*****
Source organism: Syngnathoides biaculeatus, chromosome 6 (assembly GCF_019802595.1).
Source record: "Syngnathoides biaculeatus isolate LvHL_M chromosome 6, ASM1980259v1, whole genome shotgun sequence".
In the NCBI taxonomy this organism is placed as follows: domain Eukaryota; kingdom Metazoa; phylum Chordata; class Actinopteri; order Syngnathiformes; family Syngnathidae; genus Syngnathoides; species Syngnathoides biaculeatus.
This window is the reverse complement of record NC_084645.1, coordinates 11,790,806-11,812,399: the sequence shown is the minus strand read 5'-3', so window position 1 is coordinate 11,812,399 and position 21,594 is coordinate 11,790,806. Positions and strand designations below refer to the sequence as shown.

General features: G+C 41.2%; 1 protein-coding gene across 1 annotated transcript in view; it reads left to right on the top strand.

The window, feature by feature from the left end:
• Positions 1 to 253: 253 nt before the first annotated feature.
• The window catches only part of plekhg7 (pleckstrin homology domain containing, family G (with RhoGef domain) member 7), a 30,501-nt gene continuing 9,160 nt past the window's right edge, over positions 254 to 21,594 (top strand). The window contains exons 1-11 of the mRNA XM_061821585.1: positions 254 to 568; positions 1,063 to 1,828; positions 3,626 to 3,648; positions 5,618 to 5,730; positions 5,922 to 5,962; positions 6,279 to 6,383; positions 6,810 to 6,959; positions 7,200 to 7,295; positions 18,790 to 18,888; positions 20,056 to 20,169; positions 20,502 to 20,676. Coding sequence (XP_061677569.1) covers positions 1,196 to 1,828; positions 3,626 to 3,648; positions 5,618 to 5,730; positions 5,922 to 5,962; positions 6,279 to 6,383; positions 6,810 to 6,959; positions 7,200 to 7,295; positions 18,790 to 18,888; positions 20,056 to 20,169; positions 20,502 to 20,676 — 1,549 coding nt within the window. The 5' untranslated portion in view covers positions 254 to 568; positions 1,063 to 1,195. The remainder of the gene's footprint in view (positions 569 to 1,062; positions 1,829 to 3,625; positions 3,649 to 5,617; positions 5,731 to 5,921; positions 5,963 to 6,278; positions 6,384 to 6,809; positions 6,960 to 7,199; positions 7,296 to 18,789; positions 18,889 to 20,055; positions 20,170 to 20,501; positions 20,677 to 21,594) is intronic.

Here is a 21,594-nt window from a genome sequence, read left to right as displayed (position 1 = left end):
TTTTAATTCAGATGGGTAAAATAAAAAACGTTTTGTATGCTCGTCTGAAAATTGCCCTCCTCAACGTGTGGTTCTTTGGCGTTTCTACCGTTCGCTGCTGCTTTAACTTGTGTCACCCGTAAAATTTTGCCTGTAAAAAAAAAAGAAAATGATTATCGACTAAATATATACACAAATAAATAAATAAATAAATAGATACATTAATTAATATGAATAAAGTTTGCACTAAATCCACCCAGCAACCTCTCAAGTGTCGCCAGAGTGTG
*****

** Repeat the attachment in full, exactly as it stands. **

Source organism: Syngnathoides biaculeatus, chromosome 6 (assembly GCF_019802595.1).
Source record: "Syngnathoides biaculeatus isolate LvHL_M chromosome 6, ASM1980259v1, whole genome shotgun sequence".
In the NCBI taxonomy this organism is placed as follows: domain Eukaryota; kingdom Metazoa; phylum Chordata; class Actinopteri; order Syngnathiformes; family Syngnathidae; genus Syngnathoides; species Syngnathoides biaculeatus.
This window is the reverse complement of record NC_084645.1, coordinates 11,790,806-11,812,399: the sequence shown is the minus strand read 5'-3', so window position 1 is coordinate 11,812,399 and position 21,594 is coordinate 11,790,806. Positions and strand designations below refer to the sequence as shown.

General features: G+C 41.2%; 1 protein-coding gene across 1 annotated transcript in view; it reads left to right on the top strand.

The window, feature by feature from the left end:
• Positions 1 to 253: 253 nt before the first annotated feature.
• The window catches only part of plekhg7 (pleckstrin homology domain containing, family G (with RhoGef domain) member 7), a 30,501-nt gene continuing 9,160 nt past the window's right edge, over positions 254 to 21,594 (top strand). The window contains exons 1-11 of the mRNA XM_061821585.1: positions 254 to 568; positions 1,063 to 1,828; positions 3,626 to 3,648; positions 5,618 to 5,730; positions 5,922 to 5,962; positions 6,279 to 6,383; positions 6,810 to 6,959; positions 7,200 to 7,295; positions 18,790 to 18,888; positions 20,056 to 20,169; positions 20,502 to 20,676. Coding sequence (XP_061677569.1) covers positions 1,196 to 1,828; positions 3,626 to 3,648; positions 5,618 to 5,730; positions 5,922 to 5,962; positions 6,279 to 6,383; positions 6,810 to 6,959; positions 7,200 to 7,295; positions 18,790 to 18,888; positions 20,056 to 20,169; positions 20,502 to 20,676 — 1,549 coding nt within the window. The 5' untranslated portion in view covers positions 254 to 568; positions 1,063 to 1,195. The remainder of the gene's footprint in view (positions 569 to 1,062; positions 1,829 to 3,625; positions 3,649 to 5,617; positions 5,731 to 5,921; positions 5,963 to 6,278; positions 6,384 to 6,809; positions 6,960 to 7,199; positions 7,296 to 18,789; positions 18,889 to 20,055; positions 20,170 to 20,501; positions 20,677 to 21,594) is intronic.

Here is a 21,594-nt window from a genome sequence, read left to right as displayed (position 1 = left end):
TTTTAATTCAGATGGGTAAAATAAAAAACGTTTTGTATGCTCGTCTGAAAATTGCCCTCCTCAACGTGTGGTTCTTTGGCGTTTCTACCGTTCGCTGCTGCTTTAACTTGTGTCACCCGTAAAATTTTGCCTGTAAAAAAAAAAGAAAATGATTATCGACTAAATATATACACAAATAAATAAATAAATAAATAGATACATTAATTAATATGAATAAAGTTTGCACTAAATCCACCCAGCAACCTCTCAAGTGTCGCCAGAGTGTG